TBT: Soda City Market

Earlier this week my little town of Lamar observed National Night Out, and the local neighborhood watch put together an organic, decentralized street festival to celebrate.  Regular readers know I am an avid fan of festivals, especially this time of year, and I look forward to visiting them—the weirder, the better.

With the proximity to National Night Out and the excitement of festival season in the air, I thought I’d dedicate this week’s TBT to a post about a much larger weekly festival, the so-called “Soda City Market.”  It’s been months since I attended, but it still holds a fond spot in my heart (and my stomach).

Here’s hoping that more of these open-aired autumnal festivals make a comeback this year.  After the long drought of The Age of The Virus, we could all use some fun.

With that, here is “Soda City Market“:

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National Night Out in Lamar

Last night the Lamar Neighborhood Watch organized an observation of National Night Out, an evening dedicated to supporting law enforcement and encouraging strong community building.  Most communities observe National Night Out in August, but Texas and other States observe it on the first Tuesday in October, when the weather is a good bit cooler.  August in the South is rarely a good time to host outdoor events.

My walking buddy neighbor helped organize the event, but he took a unique approach to it:  rather than having one person or a committee coordinating all of the participants, he invited residents to host whatever bit of entertainment and fun they could muster.  The result was a small but truly grassroots street festival.

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SubscribeStar Saturday: Festivals in The Age of The Virus

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Just when we thought life was returning to normal—or, perhaps, when we thought life was being allowed to return to normal—a wacky new variant of The Virus has reared its viral head.  We’re told it’s hyper-contagious, though the fact that it’s even milder than the original recipe is seldom mentioned.  Just as New Coke wasn’t as good as Coca-Cola Classic, so the Delta Variant is a poor imitation of The Wuhan Original.

Well, the sequel is never as good as the original.  Unfortunately, our public health overlords at the Centers for Disease Control and Prevention don’t see it that way.  They and their lackeys in the media are going full-scale alarmist, now recommending even vaccinated individuals to wear masks.

But, wait, didn’t The Vaccine purchase our freedom from masks?  Aren’t masks of dubious effectiveness, anyway?  Well, never mind.  The Cult of COVID holds sway among our ruling class, and they’re never wrong, and certainly never the architects of unmitigated disasters.  Let’s all chant the necessary rites—“Two Weeks to Flatten the Curve!”—“Socially Distance!”—“Wear a Mask!”—and surely St. Fauci will make the necessary sacrifices of civil liberties to appease the angry god COVID.

Among the many casualties of our adherence to this death cult is the many public events, those places where we used to gather to celebrate our shared history, heritage, and culture, and simply have some fun.  As the weather slowly hints towards crisp autumnality, it’s worth considering the fate of our beloved festivals.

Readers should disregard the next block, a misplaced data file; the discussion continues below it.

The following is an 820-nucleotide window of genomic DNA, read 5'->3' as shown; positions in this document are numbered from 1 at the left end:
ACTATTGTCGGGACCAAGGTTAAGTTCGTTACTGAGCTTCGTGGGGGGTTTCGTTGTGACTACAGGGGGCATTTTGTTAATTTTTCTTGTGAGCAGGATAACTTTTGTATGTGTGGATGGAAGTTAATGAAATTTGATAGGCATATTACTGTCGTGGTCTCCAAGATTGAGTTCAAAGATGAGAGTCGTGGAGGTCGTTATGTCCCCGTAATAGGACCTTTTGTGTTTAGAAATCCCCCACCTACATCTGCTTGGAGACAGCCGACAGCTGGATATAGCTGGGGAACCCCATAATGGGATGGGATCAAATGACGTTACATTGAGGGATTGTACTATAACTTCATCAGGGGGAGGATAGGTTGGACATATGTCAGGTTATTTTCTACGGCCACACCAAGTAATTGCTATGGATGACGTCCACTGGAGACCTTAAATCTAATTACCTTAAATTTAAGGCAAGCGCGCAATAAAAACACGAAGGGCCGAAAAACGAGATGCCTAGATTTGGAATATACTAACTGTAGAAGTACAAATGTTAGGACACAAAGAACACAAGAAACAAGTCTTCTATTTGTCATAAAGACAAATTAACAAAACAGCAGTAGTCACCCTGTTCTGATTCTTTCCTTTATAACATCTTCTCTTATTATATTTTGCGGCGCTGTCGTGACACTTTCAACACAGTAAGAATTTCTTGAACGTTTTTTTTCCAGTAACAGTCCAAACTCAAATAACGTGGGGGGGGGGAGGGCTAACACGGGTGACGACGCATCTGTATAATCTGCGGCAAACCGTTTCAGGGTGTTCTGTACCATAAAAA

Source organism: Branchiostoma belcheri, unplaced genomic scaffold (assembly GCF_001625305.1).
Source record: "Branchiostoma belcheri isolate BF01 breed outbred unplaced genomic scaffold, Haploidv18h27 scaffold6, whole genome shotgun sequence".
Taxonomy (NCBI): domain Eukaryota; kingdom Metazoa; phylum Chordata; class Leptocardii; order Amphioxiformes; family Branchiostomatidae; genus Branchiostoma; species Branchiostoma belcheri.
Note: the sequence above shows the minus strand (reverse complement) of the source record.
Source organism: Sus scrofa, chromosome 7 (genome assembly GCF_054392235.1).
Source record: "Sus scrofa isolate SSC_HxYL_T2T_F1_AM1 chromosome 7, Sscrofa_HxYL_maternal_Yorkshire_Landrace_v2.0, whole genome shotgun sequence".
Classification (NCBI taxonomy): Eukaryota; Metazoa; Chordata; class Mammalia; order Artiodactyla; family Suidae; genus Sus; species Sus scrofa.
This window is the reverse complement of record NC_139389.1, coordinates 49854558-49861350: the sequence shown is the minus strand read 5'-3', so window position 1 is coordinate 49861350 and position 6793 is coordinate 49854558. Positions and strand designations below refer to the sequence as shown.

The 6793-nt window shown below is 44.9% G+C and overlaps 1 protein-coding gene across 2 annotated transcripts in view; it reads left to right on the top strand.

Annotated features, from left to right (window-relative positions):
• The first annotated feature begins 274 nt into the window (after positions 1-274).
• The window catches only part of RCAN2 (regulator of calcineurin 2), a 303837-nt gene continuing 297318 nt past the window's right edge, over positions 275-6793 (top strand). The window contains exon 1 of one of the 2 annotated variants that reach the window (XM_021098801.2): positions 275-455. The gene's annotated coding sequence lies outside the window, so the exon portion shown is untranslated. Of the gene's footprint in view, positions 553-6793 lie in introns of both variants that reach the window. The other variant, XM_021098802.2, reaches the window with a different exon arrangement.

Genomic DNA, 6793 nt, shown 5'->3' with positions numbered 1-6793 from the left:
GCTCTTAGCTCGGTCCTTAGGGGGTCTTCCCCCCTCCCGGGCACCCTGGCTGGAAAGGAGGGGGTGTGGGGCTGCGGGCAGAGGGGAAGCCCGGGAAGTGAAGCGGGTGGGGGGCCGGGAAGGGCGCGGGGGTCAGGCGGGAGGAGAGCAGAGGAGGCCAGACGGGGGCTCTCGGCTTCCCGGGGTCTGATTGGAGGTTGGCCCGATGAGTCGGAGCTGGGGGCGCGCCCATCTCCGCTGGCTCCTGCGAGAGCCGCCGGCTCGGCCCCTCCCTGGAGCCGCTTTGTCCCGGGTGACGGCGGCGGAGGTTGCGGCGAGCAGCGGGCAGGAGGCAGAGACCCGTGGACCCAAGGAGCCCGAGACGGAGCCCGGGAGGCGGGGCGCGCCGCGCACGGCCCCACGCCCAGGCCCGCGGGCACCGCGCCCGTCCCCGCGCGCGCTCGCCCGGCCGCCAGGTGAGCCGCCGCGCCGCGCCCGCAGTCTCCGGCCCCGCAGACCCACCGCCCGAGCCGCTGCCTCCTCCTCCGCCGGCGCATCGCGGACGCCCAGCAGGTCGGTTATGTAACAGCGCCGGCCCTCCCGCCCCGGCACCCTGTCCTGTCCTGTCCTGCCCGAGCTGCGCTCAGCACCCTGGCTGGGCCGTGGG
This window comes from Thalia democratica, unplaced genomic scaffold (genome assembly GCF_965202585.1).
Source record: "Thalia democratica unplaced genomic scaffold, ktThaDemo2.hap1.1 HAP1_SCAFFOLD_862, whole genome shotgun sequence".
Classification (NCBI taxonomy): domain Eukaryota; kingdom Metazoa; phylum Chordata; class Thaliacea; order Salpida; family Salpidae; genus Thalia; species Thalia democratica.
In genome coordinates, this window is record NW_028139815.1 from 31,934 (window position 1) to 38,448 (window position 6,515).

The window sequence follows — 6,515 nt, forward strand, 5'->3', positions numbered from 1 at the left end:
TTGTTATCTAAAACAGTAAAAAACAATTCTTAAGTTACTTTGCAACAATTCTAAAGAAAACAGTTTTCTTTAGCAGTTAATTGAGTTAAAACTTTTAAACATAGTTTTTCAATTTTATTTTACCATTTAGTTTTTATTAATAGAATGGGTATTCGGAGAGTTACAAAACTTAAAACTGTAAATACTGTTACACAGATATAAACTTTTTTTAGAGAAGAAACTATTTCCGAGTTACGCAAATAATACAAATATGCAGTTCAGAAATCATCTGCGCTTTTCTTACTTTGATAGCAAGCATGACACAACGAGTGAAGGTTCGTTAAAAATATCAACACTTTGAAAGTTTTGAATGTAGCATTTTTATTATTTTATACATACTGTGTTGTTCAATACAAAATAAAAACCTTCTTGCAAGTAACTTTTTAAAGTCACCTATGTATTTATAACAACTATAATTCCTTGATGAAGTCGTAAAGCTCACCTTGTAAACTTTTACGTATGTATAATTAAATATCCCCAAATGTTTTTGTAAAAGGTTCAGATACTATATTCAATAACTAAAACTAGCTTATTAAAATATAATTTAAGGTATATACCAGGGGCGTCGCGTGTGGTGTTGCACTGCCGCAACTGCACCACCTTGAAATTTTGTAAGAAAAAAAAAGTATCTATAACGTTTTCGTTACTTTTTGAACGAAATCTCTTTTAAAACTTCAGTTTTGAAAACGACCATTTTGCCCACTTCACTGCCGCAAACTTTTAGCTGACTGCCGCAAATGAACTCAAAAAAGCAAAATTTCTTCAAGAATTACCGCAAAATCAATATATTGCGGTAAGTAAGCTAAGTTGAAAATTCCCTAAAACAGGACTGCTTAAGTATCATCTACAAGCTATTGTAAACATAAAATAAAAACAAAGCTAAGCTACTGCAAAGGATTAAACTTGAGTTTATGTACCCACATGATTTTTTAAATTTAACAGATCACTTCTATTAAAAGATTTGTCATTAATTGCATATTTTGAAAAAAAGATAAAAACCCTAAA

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TBT: Gig Day III: Spooktacular

Tonight is the Spring Concert at my little private school, an event that The Virus denied us in 2020, and which my illness earlier this week seemed to threaten.  Indeed, it’s the first true concert the students have given since the ignominious Christmas Concert 2019, which veterans of my class have dubbed “Corporate Christmas” for reasons I cannot elaborate upon here.

In the spirit of live music, I thought I’d look back this week at a post about the first Spooktacular, before the epic front porch Spooktacular II.  This inaugural Spooktacular was back during The Before Times, in The Long, Long Ago, when coffee shops still would let me gyrate behind a keyboard for tips on Halloween.

The show ended up being a huge success, and inspired the at-home, front-porch sequel in October 2020.  I’m currently planning a springtime front porch concert for Friday, 28 May 2021, but I’ve gotsta get through tonight first.

With that, here is 2019’s “Gig Day III: Spooktacular“:

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Sick Day

This past weekend I was sick with a low-grade fever, a cough, and some mild chest congestion.  I got home from work Friday and sat in a chair in my mudroom for about two hours without moving, thinking I was just worn out after a long week of work.

I spent most of Saturday and Sunday sleeping, and finally began feeling some relief Sunday evening.  I took Monday off, as my temperature was around 101.4 Sunday evening.

That doesn’t make for exciting reading, but every time I am sick, it reminds me of how thankful I am for the vast majority of days I am well.  God and genetics blessed me with a very hardy constitution, so I get sick a.) infrequently and b.) mildly.  Rarely—about once every five-to-ten years—I get very sick for a spell of a week or two, such as last summer’s bout of Maybe-The-Virus and The Great Christmas Flu of 2014.